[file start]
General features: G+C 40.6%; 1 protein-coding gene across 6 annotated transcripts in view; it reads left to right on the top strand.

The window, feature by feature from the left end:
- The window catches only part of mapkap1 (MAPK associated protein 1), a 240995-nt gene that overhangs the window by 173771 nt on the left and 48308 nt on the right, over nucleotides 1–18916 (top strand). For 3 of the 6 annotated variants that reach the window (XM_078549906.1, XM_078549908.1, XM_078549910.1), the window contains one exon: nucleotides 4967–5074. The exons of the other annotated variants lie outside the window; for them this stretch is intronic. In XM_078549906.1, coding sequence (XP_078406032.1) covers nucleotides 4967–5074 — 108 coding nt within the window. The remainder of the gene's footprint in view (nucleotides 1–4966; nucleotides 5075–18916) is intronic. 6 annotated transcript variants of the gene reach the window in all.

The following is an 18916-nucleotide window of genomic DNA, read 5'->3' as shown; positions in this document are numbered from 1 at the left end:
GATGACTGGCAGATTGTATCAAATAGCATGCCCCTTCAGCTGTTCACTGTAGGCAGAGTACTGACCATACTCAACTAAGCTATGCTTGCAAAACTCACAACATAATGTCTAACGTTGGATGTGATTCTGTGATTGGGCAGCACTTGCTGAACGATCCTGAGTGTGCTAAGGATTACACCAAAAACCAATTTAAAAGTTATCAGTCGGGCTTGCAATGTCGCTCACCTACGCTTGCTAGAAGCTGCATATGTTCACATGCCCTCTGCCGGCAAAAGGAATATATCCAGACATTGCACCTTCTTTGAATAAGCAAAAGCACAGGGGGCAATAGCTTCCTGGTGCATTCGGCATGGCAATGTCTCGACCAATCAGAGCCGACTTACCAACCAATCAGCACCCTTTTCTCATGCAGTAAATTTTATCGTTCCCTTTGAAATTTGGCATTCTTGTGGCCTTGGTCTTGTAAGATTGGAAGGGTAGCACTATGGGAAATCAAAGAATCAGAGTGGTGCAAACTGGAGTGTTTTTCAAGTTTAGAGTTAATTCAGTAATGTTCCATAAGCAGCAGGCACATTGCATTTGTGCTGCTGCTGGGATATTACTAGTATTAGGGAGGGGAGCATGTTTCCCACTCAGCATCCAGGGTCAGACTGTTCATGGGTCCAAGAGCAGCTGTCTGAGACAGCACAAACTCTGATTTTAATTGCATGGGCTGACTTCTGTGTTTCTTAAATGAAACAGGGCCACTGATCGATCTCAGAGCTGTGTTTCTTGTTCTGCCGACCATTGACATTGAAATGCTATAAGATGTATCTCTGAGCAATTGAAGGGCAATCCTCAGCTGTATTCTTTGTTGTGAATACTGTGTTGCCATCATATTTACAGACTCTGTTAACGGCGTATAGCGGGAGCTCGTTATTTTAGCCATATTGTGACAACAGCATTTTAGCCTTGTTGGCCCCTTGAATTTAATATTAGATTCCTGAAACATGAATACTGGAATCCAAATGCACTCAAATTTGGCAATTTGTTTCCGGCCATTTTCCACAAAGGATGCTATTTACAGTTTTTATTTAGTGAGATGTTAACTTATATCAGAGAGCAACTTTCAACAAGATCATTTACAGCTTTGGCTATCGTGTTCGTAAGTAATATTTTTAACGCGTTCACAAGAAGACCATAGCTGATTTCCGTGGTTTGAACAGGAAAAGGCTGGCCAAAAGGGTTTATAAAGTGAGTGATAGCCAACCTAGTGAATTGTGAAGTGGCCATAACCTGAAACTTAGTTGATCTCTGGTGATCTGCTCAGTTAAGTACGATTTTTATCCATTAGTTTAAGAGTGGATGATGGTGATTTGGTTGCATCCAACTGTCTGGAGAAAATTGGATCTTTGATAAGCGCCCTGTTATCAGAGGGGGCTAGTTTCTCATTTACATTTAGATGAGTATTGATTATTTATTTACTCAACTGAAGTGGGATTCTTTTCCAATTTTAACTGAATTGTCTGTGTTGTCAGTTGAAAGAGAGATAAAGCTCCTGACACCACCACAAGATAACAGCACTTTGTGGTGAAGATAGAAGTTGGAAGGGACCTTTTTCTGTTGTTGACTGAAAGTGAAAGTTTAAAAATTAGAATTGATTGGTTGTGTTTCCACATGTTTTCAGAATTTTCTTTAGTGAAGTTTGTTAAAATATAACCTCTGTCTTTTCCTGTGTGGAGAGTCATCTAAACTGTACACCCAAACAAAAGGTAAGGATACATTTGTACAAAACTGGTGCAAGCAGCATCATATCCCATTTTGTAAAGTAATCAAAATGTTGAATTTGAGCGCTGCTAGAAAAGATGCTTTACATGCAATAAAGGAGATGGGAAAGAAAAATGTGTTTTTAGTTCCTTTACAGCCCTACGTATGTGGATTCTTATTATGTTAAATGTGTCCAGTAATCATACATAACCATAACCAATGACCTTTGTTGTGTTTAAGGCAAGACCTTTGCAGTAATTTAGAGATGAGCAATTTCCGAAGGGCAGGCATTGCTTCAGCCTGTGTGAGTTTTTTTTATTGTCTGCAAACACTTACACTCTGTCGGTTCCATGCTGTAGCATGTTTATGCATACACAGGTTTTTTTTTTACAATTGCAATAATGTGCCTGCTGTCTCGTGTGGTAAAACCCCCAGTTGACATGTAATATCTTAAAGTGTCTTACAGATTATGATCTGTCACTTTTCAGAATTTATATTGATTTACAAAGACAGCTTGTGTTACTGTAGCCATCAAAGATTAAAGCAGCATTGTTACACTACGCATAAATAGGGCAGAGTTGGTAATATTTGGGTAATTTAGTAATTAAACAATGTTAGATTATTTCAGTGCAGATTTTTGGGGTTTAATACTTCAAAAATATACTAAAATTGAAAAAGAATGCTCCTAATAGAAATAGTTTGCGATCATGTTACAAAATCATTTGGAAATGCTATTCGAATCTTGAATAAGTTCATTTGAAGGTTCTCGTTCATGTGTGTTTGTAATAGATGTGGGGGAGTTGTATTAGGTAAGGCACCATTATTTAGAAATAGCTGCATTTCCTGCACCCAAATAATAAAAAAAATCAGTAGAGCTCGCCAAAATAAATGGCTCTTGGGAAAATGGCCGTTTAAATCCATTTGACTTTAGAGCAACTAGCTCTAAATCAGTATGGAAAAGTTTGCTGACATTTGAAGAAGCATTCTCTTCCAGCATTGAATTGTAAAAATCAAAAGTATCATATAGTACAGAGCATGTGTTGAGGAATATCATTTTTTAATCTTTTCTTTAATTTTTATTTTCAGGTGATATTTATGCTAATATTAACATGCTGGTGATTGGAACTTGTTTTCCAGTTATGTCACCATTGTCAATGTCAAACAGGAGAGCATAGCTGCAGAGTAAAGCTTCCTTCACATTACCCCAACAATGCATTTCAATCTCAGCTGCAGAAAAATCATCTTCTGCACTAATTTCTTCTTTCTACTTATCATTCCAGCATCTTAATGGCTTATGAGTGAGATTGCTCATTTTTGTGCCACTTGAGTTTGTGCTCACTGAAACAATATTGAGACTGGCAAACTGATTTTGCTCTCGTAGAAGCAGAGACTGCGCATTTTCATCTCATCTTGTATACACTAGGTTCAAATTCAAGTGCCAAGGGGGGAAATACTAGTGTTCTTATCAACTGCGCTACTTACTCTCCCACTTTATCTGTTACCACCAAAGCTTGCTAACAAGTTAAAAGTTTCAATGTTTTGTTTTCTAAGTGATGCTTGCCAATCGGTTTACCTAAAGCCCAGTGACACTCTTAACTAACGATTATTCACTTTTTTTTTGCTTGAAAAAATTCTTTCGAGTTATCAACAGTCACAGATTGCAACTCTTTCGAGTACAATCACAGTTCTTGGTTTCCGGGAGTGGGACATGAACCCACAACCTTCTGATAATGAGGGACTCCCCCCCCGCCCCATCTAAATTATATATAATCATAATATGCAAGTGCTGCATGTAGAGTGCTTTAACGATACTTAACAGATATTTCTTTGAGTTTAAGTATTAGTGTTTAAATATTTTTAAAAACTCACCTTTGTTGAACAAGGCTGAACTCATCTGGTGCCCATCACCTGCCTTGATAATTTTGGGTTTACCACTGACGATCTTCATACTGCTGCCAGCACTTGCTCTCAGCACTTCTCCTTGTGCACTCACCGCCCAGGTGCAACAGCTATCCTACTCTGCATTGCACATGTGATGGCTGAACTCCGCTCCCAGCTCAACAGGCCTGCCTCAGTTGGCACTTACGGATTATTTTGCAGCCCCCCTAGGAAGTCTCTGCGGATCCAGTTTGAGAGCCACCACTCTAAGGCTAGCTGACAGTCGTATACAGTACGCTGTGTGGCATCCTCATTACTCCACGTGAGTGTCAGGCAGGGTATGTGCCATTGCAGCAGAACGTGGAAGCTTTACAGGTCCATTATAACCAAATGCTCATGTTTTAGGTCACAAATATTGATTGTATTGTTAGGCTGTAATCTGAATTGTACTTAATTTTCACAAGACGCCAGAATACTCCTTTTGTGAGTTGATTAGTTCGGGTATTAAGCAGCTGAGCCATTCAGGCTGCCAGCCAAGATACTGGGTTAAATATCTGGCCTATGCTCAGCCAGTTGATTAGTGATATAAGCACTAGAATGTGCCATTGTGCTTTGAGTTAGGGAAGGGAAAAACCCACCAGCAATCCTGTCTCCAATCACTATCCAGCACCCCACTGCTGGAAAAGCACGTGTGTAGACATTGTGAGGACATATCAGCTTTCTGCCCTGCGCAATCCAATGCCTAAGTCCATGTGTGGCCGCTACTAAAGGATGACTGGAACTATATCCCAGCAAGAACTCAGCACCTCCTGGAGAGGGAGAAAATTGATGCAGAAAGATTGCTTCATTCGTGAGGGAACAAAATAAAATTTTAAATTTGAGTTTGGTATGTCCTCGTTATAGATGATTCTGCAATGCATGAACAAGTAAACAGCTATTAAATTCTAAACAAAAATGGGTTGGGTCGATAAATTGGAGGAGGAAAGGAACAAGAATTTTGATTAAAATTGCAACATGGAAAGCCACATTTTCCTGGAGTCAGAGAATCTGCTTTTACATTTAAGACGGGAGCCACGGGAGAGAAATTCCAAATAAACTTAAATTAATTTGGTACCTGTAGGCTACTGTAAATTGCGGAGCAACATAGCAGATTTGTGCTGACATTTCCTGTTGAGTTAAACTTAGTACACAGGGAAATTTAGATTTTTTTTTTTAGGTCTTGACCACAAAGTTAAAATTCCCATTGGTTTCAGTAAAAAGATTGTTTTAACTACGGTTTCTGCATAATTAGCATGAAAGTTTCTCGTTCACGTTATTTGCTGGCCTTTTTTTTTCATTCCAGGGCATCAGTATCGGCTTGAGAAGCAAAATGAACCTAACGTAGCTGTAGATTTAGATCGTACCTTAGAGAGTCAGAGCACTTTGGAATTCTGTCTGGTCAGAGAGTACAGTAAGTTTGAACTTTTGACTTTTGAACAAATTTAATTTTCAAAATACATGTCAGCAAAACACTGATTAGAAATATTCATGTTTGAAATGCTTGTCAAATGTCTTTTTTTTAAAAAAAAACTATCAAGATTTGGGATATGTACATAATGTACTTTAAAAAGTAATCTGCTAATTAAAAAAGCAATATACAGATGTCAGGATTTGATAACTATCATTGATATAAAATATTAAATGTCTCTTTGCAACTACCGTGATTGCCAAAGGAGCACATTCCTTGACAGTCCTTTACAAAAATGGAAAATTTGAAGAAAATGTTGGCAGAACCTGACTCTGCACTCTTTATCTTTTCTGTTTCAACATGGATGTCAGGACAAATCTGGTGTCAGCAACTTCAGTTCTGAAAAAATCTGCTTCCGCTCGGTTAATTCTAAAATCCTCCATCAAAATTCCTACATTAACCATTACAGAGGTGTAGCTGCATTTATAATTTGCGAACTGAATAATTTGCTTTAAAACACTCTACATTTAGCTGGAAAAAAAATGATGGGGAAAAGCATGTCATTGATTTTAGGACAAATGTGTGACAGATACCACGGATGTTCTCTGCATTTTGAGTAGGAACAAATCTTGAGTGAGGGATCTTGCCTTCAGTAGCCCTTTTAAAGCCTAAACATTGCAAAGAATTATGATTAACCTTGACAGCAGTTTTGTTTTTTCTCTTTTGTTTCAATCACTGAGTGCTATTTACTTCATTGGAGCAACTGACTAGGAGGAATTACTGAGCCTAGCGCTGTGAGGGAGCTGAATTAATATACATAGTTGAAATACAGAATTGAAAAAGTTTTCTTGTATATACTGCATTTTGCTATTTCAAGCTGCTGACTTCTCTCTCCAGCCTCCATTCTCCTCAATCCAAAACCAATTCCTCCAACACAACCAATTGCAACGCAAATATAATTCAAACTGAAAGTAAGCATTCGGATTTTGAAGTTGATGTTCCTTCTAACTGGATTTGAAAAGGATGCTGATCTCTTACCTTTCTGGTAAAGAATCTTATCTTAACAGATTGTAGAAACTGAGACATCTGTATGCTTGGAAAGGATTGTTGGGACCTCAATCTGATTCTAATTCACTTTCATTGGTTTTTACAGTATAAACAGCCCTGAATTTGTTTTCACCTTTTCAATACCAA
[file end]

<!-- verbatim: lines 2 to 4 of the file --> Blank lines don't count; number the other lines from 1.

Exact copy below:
The window, feature by feature from the left end:
- The window catches only part of mapkap1 (MAPK associated protein 1), a 240995-nt gene that overhangs the window by 173771 nt on the left and 48308 nt on the right, over nucleotides 1–18916 (top strand). For 3 of the 6 annotated variants that reach the window (XM_078549906.1, XM_078549908.1, XM_078549910.1), the window contains one exon: nucleotides 4967–5074. The exons of the other annotated variants lie outside the window; for them this stretch is intronic. In XM_078549906.1, coding sequence (XP_078406032.1) covers nucleotides 4967–5074 — 108 coding nt within the window. The remainder of the gene's footprint in view (nucleotides 1–4966; nucleotides 5075–18916) is intronic. 6 annotated transcript variants of the gene reach the window in all.

The following is an 18916-nucleotide window of genomic DNA, read 5'->3' as shown; positions in this document are numbered from 1 at the left end: